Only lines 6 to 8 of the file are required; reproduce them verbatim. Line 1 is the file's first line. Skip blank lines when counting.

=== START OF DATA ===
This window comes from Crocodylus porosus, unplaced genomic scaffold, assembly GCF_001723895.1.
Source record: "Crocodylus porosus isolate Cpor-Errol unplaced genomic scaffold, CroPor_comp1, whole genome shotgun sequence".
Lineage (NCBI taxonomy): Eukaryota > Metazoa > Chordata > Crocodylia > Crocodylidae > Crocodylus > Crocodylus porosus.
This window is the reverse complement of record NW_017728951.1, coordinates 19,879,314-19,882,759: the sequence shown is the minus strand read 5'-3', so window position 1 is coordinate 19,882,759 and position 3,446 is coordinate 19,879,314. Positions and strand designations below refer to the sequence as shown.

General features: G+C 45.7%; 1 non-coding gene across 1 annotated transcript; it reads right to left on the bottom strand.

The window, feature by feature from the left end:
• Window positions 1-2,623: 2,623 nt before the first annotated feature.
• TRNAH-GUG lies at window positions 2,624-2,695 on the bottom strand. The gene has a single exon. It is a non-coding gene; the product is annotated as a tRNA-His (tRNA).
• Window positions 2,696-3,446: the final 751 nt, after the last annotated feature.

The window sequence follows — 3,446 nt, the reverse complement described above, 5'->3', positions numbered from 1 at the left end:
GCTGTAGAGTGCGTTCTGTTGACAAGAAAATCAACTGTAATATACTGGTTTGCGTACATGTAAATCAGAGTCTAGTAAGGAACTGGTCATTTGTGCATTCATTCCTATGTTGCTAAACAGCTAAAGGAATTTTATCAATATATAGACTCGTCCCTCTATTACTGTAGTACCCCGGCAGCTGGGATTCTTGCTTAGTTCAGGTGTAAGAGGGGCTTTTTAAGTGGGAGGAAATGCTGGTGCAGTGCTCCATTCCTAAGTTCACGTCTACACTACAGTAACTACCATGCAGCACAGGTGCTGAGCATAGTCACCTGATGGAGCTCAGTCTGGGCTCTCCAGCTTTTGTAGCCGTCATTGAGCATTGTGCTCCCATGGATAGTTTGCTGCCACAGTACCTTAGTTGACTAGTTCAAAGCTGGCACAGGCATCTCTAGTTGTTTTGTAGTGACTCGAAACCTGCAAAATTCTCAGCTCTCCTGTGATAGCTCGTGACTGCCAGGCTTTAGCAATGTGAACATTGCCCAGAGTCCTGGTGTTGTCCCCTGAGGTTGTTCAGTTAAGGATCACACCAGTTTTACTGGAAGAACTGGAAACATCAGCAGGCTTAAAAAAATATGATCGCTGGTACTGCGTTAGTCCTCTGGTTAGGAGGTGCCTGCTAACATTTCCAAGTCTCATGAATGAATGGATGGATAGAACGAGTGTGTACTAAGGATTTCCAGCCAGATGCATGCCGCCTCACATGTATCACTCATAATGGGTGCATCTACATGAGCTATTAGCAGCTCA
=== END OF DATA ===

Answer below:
The window, feature by feature from the left end:
• Window positions 1-2,623: 2,623 nt before the first annotated feature.
• TRNAH-GUG lies at window positions 2,624-2,695 on the bottom strand. The gene has a single exon. It is a non-coding gene; the product is annotated as a tRNA-His (tRNA).